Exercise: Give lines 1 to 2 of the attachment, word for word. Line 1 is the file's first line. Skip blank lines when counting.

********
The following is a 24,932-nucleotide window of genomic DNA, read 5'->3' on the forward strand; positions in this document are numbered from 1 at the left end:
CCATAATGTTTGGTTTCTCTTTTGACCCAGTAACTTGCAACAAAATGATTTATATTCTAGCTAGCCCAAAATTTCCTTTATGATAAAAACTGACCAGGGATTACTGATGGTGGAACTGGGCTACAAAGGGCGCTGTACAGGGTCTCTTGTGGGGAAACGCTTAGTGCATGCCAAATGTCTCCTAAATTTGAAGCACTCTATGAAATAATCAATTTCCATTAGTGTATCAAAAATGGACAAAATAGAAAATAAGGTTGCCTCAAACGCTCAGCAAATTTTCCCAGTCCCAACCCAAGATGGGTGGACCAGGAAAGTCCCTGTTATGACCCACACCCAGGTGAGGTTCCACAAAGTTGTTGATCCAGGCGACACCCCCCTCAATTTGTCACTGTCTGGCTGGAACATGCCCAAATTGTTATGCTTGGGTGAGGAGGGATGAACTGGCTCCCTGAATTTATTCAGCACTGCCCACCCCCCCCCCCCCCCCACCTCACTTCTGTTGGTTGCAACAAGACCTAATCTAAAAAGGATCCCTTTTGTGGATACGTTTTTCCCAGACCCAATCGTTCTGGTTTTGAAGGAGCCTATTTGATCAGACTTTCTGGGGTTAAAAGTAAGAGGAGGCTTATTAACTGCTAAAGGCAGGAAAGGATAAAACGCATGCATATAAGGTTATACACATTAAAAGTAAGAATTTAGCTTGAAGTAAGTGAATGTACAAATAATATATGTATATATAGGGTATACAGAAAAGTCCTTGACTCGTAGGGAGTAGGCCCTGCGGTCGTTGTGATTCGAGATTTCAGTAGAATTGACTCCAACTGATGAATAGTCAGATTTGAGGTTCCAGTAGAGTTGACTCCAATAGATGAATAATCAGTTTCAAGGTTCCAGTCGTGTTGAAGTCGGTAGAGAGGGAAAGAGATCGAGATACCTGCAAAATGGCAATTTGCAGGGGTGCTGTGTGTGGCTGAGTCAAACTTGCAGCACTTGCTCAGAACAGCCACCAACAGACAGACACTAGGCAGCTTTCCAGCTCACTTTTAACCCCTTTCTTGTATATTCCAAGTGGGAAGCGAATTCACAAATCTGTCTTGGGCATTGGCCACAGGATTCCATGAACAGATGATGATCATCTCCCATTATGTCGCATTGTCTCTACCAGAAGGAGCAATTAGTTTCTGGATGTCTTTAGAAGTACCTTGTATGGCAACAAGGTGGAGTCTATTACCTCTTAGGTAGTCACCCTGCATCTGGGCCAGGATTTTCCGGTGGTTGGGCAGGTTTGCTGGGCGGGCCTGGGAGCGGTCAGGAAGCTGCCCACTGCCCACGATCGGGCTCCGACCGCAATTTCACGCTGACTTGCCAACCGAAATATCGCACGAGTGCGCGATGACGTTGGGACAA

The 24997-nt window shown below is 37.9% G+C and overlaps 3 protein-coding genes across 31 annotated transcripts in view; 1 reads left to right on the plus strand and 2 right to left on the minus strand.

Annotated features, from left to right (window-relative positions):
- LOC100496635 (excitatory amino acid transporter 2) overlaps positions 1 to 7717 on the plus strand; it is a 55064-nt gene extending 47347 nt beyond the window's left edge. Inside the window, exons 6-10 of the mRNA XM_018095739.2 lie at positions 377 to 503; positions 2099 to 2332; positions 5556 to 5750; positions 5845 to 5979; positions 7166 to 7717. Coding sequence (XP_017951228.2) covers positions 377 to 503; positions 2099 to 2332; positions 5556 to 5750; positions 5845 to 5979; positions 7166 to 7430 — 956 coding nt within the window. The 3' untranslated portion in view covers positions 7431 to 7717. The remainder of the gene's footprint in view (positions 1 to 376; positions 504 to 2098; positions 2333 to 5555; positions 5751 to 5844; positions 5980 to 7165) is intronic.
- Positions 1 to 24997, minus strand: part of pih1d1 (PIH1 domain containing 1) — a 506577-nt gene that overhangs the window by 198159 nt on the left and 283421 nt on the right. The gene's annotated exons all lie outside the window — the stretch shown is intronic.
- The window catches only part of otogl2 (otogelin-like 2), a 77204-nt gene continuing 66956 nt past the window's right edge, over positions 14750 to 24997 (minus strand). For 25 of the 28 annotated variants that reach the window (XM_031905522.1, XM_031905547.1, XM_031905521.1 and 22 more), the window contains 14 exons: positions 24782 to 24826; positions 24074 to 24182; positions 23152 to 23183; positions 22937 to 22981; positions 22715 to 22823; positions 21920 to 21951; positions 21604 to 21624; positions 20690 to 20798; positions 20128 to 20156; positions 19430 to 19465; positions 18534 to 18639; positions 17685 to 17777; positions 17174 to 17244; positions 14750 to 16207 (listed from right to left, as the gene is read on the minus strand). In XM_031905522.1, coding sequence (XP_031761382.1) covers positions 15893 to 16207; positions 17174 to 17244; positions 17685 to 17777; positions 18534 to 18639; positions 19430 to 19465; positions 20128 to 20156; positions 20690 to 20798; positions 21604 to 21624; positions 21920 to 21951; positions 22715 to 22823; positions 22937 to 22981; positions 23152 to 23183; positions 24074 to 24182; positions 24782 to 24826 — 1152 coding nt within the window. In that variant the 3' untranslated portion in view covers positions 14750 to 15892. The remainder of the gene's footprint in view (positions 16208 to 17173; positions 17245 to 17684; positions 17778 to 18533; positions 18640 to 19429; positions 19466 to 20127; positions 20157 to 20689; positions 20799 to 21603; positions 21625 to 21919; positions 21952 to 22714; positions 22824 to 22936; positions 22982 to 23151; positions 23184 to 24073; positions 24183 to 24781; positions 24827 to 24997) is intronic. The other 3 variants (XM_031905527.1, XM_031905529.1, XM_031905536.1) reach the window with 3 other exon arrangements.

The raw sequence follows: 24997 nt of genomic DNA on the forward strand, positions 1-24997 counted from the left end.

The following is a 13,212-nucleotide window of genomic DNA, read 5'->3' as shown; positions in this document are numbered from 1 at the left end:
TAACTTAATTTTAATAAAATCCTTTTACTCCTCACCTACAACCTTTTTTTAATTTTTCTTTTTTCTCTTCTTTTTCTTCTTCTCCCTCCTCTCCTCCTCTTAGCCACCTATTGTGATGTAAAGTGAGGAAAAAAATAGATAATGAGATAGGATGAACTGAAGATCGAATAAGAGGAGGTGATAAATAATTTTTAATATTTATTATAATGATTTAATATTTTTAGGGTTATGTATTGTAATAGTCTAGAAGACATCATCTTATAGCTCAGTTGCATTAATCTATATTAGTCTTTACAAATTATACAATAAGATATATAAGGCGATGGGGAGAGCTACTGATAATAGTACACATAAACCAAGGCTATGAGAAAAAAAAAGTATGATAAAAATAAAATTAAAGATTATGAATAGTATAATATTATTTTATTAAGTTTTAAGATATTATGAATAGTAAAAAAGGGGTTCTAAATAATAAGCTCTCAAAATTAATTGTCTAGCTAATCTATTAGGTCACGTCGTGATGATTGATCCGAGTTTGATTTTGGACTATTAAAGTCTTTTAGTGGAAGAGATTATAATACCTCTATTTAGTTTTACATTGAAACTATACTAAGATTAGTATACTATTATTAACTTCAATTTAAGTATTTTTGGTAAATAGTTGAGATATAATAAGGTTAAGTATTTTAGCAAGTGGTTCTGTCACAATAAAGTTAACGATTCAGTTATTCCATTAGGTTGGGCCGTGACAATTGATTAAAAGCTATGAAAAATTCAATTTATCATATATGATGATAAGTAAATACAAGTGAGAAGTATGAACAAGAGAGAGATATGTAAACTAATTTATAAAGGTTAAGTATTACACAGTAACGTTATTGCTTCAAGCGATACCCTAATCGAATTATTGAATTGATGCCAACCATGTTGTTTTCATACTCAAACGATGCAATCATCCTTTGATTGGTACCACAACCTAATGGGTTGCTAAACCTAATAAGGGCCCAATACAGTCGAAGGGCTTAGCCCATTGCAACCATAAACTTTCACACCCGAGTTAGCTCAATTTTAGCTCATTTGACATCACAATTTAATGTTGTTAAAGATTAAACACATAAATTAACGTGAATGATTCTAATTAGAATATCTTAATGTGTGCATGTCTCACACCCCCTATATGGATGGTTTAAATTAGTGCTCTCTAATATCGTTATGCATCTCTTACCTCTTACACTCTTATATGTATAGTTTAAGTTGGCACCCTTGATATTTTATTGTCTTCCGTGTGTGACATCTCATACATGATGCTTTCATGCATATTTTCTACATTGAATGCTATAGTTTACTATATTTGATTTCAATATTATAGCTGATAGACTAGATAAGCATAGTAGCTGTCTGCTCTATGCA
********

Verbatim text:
The following is a 24,932-nucleotide window of genomic DNA, read 5'->3' on the forward strand; positions in this document are numbered from 1 at the left end:
CCATAATGTTTGGTTTCTCTTTTGACCCAGTAACTTGCAACAAAATGATTTATATTCTAGCTAGCCCAAAATTTCCTTTATGATAAAAACTGACCAGGGATTACTGATGGTGGAACTGGGCTACAAAGGGCGCTGTACAGGGTCTCTTGTGGGGAAACGCTTAGTGCATGCCAAATGTCTCCTAAATTTGAAGCACTCTATGAAATAATCAATTTCCATTAGTGTATCAAAAATGGACAAAATAGAAAATAAGGTTGCCTCAAACGCTCAGCAAATTTTCCCAGTCCCAACCCAAGATGGGTGGACCAGGAAAGTCCCTGTTATGACCCACACCCAGGTGAGGTTCCACAAAGTTGTTGATCCAGGCGACACCCCCCTCAATTTGTCACTGTCTGGCTGGAACATGCCCAAATTGTTATGCTTGGGTGAGGAGGGATGAACTGGCTCCCTGAATTTATTCAGCACTGCCCACCCCCCCCCCCCCCCCACCTCACTTCTGTTGGTTGCAACAAGACCTAATCTAAAAAGGATCCCTTTTGTGGATACGTTTTTCCCAGACCCAATCGTTCTGGTTTTGAAGGAGCCTATTTGATCAGACTTTCTGGGGTTAAAAGTAAGAGGAGGCTTATTAACTGCTAAAGGCAGGAAAGGATAAAACGCATGCATATAAGGTTATACACATTAAAAGTAAGAATTTAGCTTGAAGTAAGTGAATGTACAAATAATATATGTATATATAGGGTATACAGAAAAGTCCTTGACTCGTAGGGAGTAGGCCCTGCGGTCGTTGTGATTCGAGATTTCAGTAGAATTGACTCCAACTGATGAATAGTCAGATTTGAGGTTCCAGTAGAGTTGACTCCAATAGATGAATAATCAGTTTCAAGGTTCCAGTCGTGTTGAAGTCGGTAGAGAGGGAAAGAGATCGAGATACCTGCAAAATGGCAATTTGCAGGGGTGCTGTGTGTGGCTGAGTCAAACTTGCAGCACTTGCTCAGAACAGCCACCAACAGACAGACACTAGGCAGCTTTCCAGCTCACTTTTAACCCCTTTCTTGTATATTCCAAGTGGGAAGCGAATTCACAAATCTGTCTTGGGCATTGGCCACAGGATTCCATGAACAGATGATGATCATCTCCCATTATGTCGCATTGTCTCTACCAGAAGGAGCAATTAGTTTCTGGATGTCTTTAGAAGTACCTTGTATGGCAACAAGGTGGAGTCTATTACCTCTTAGGTAGTCACCCTGCATCTGGGCCAGGATTTTCCGGTGGTTGGGCAGGTTTGCTGGGCGGGCCTGGGAGCGGTCAGGAAGCTGCCCACTGCCCACGATCGGGCTCCGACCGCAATTTCACGCTGACTTGCCAACCGAAATATCGCACGAGTGCGCGATGACGTTGGGACAA